First - really never try to go outside of a crash. The momentum of the bikes and riders will always push them in a straight line (the direction of their momentum) which means the outside is going to disappear before you get by. Your only chance is to go inside, where the crash currently is, and hope the bodies and bikes all slide to the outside before you get there. This isn’t a strong choice, but is much better than trying to go outside

Second - with a crash that size that distance ahead of you, you should train yourself to brake harder sooner. Particularly this early in the race, where you can likely get a free lap - it is much better to risk losing the front of the group by over braking than to risk a crash by under braking

So, given that the inside line was blocked from you by other riders - brake harder and brake sooner - riders in a worse position than you avoided this crash by doing this on rim brakes with what appears to be carbon wheels - so it wasn’t a braking capabilities problem for them


Agree with @trpnhntr here.
Also, even if you don’t crash or fall, but are caught up, almost come to a stand still, and lose ground, just put your foot down. You’ll get a free lap. Too many people are quick to get back on after going around a crash or stopping, unclipping, and getting back on to chase. If the crash hinders you, put a foot down, you’ll get the lap.

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Looked like a big one. Glad no broken bones, but the chainring wound looks sore😬

Would have been difficult to avoid to be honest, and it’s easy in hindsight to see what you could have done differently. I’m not sure I’d be too concerned about the road surface. That’s one of the challenges of crit racing. But looking at the footage in close detail, I wonder if there may have been a way out…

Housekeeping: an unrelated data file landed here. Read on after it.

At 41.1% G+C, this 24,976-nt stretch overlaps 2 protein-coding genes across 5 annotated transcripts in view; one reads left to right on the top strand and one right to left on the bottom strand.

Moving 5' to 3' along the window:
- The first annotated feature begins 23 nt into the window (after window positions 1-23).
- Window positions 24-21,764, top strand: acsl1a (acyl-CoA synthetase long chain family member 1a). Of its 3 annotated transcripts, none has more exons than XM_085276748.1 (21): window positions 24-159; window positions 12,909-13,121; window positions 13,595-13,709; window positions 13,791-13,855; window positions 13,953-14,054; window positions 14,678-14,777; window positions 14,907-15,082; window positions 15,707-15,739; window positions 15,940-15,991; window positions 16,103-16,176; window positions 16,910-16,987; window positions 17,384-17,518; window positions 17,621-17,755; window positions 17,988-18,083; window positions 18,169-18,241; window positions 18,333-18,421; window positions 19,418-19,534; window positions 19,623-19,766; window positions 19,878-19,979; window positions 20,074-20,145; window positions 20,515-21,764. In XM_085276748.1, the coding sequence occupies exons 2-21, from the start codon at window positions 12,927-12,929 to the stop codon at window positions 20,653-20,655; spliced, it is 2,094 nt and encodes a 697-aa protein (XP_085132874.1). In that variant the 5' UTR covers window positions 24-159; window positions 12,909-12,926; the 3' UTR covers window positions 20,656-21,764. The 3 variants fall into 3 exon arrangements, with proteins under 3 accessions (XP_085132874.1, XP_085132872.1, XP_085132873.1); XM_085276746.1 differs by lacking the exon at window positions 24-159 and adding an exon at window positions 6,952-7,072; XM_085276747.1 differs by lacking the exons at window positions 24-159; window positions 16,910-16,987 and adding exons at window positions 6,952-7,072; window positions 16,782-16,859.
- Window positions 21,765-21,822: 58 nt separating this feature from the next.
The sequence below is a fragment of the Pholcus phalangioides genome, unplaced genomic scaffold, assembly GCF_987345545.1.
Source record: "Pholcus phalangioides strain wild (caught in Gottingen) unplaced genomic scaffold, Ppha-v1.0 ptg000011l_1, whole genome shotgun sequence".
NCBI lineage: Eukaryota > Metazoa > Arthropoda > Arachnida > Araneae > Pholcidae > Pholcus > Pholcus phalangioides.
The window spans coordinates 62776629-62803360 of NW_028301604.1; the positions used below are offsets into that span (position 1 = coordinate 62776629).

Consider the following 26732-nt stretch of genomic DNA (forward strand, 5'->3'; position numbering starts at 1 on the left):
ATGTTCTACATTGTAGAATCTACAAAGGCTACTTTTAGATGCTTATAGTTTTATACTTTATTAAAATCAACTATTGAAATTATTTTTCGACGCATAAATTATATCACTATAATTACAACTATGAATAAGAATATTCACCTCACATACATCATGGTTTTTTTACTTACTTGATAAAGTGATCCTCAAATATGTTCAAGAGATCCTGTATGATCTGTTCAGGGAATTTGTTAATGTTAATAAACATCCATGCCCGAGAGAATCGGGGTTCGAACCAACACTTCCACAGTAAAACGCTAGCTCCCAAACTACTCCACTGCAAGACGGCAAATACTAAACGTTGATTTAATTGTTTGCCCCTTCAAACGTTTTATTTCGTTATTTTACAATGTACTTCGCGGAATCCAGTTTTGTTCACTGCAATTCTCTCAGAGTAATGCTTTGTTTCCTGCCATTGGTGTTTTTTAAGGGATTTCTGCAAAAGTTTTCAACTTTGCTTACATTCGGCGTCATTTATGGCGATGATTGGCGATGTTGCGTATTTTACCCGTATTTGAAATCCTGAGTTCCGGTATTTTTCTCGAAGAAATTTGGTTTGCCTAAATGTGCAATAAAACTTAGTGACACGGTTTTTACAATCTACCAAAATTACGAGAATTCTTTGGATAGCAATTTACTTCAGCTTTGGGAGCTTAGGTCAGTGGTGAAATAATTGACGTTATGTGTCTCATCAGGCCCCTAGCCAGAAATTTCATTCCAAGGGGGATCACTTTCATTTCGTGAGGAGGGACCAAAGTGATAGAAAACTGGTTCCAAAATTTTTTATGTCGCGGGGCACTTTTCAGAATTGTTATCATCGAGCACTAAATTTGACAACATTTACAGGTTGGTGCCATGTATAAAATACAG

The video didn’t look like you’d managed to slow at all. Did you brake hard and lock up or try and hold your speed through the bend? The crash seemed to happen a fair bit in front of you. I wonder if you’d managed to scrub off some speed you could have made that gap I’ve highlighted?

Hindsight is a wonderful thing. Looks like you made a decision of what to do in the heat of the moment. Don’t worry about it too much. That’s racing.:+1:

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Hope the guy in the blue helmet was OK…looked like his helmet was cracked and he got his bell rung…concussion is the real deal.

Say whaaaaa? Boooo!:wink: Just ribbin ya.

This is pure personnel preference but, I think it makes it more interesting and therefore more fun with brick or cobbled sections in crits or road or circuit races. Just like racing in the rain you have to understand the limitations of what you and/or the bike can do.

In this case, as with nearly every crash, I agree this is bad luck. Looks like a guy on the inside of the corner hit the curb/barrier or just missed the line and locked it up and went sideways. I might have tried to go inside but, armchairing any crash not being in the moment doesn’t begin to scratch the surface of what was going down and probably doesn’t help.

My only advise is keep racing and stay further up front if possible unless a wide open 4 corner type criterium.


I raced the Masters 4/5 race later that day. Here are my two observations. The first is that where that crash happened is a pinch point. It’s hard to tell on the video, heck it’s even hard to tell when your racing until you get in a situation like you did. You don’t want to be on the inside of that turn with that many people going through it side by side. You will end up in the barrier or taking out half the field. There’s just not as much room as you think there is. You ended up being the victim of circumstances. I don’t know that there was much you could do.

The second observation is that people are running way too much air pressure for that race. I ran 85 in the rear and 80 up front on my setup and that was too much. I should have been about 10 PSI lower. I’m 6’2", 195ish lbs running 25c Vittoria’s on wheels with a really wide internal width with latex tubes. A couple of years ago I literally watched a guy skip through that turn in front of me. That section of the course isn’t that bad if you’re running low enough air pressure. Now the next turn is a different story. I don’t care how low of air pressure you are running, it’s bumpy as hell.

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you appear too far back; you’re in the washing machine, that’s death row. Ride in the top 10-12 guys. You’re near the front, but not ON the front. This way you have the best chance of avoiding crashes and you can respond and go with any moves that attempt to get up the road.
Heal up and best of luck at the next race!